Verses 9–15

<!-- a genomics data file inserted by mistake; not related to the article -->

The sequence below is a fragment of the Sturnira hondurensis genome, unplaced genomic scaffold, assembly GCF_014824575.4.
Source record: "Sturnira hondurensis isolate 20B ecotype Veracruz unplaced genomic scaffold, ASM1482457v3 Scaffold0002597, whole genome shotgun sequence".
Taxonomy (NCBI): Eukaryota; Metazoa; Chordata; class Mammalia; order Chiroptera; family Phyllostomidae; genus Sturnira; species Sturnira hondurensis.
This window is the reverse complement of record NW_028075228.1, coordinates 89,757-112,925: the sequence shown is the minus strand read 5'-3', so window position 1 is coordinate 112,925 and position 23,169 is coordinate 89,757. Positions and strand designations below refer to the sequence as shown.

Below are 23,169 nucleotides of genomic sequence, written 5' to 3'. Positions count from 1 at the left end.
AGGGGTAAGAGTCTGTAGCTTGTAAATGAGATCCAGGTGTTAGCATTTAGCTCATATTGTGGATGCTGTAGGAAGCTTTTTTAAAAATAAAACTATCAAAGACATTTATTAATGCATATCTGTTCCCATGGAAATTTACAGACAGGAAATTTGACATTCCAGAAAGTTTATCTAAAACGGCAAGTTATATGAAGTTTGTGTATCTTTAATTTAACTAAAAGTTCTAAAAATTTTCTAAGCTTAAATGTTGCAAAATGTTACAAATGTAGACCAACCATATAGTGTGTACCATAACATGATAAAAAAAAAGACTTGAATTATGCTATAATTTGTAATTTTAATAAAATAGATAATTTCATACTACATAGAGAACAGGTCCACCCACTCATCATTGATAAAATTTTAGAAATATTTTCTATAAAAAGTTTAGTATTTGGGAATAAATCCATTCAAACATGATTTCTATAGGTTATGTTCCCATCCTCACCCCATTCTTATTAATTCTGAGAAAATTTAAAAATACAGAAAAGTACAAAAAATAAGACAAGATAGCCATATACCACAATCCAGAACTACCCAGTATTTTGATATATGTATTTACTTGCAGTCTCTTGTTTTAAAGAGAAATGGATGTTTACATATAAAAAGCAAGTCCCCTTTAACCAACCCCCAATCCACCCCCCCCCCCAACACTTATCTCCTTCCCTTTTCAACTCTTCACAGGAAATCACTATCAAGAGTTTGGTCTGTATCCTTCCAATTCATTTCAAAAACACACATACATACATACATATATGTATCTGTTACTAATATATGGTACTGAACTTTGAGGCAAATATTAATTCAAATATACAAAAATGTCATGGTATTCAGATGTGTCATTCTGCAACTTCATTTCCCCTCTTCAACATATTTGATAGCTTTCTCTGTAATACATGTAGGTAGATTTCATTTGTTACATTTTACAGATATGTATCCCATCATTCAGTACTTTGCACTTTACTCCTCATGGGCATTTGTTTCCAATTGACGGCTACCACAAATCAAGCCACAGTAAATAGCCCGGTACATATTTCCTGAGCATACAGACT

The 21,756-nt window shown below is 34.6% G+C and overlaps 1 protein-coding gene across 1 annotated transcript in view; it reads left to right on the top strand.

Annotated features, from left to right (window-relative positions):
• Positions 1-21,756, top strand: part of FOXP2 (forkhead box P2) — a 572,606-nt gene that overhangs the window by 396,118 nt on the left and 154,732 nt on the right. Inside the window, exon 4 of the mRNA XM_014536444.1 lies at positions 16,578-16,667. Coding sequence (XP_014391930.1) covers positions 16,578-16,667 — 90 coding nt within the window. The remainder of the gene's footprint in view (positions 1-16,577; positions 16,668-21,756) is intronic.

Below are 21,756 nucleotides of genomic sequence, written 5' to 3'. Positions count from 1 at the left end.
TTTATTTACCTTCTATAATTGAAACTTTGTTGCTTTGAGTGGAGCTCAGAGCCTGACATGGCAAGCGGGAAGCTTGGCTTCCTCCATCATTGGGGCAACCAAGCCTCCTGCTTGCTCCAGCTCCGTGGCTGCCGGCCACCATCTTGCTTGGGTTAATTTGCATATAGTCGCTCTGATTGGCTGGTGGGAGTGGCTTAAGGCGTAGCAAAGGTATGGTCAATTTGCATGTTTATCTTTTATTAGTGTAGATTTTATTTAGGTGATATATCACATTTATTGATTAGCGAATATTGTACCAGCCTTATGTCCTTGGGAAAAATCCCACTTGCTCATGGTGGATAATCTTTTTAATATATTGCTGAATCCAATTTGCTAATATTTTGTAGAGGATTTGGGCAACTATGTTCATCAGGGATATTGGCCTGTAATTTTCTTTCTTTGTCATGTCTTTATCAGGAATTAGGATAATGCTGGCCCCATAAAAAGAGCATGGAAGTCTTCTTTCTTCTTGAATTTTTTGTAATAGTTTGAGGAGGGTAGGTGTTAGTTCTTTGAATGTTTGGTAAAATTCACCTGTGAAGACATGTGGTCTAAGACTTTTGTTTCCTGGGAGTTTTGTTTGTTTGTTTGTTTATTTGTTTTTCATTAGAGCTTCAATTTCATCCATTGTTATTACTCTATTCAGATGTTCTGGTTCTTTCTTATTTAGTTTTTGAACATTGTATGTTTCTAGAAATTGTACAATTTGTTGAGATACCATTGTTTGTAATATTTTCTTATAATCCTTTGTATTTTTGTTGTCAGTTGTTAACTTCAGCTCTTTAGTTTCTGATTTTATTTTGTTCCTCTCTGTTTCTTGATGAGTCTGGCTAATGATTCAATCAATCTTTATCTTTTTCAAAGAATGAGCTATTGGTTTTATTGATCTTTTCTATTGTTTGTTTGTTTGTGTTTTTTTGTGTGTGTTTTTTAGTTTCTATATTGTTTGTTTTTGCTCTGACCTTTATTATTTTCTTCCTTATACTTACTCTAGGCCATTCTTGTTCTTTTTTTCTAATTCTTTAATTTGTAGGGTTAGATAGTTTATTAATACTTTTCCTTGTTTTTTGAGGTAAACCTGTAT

The new moons and the sabbaths are often spoken of together, as great solemnities in the Jewish church, very comfortable to the saints then, and typical of gospel grace. Now we have here the sacrifices appointed, 1. For the sabbaths. Every sabbath day the offering must be doubled; besides the two lambs offered for the daily burnt-offering, there must be two more offered, one (it is probable) added to the morning sacrifice, and the other to the evening, Num. 28:9; 10. This teaches us to double our devotions on sabbath days, for so the duty of the day requires. The sabbath rest is to be observed, in order to a more close application to the sabbath work, which ought to fill up sabbath time. In Ezekiel’s temple-service, which points at gospel times, the sabbath offerings were to be six lambs and a ram, with their meat-offerings, and drink-offerings (Ezek. 46:4; 5), to intimate not only the continuance, but the advancement, of sabbath sanctification in the days of the Messiah. This is the burnt-offering of the sabbath in his sabbath, so it is in the original, Num. 28:10. We must do every sabbath day’s work in its day, studying to redeem every minute of sabbath time as those that believe it precious; and not thinking to put off one sabbath’s work to another, for sufficient to every sabbath is the service thereof. 2. For the new moons. Some suggest that, as the sabbath was kept with an eye to the creation of the world, so the new moons were sanctified with an eye to the divine providence, which appoints the moon for seasons, guiding the revolutions of time by its changes, and governing sublunary bodies (as many think) by its influences. Though we observe not any feast of new moons, yet we must not forget to give God the glory of all the precious things put forth by the moon which he has established for ever, a faithful witness in heaven, Ps. 89:37. The offerings in the new moons were very considerable, two bullocks, a ram, and seven lambs, with the meat-offerings and drink-offerings that were to attend them (Num. 28:11-15), besides a sin-offering, Num. 28:15. For, when we give glory to God by confessing his mercies, we must give glory to him likewise by confessing our own sins; and, when we rejoice in the gifts of common providence, we must make the sacrifice of Christ, that great gift of special grace, the fountain and spring-head of our joy. Some have questioned whether the new moons were to be reckoned among their feasts; but why should they not, when, besides the special sacrifices which were then to be offered, they rested from servile works (Amos 8:5), blew the trumpets (Num. 10:10), and went to the prophets to hear the word? 2 Kgs. 4:23. And the worship performed in the new moons is made typical of gospel solemnities, Isa. 66:23.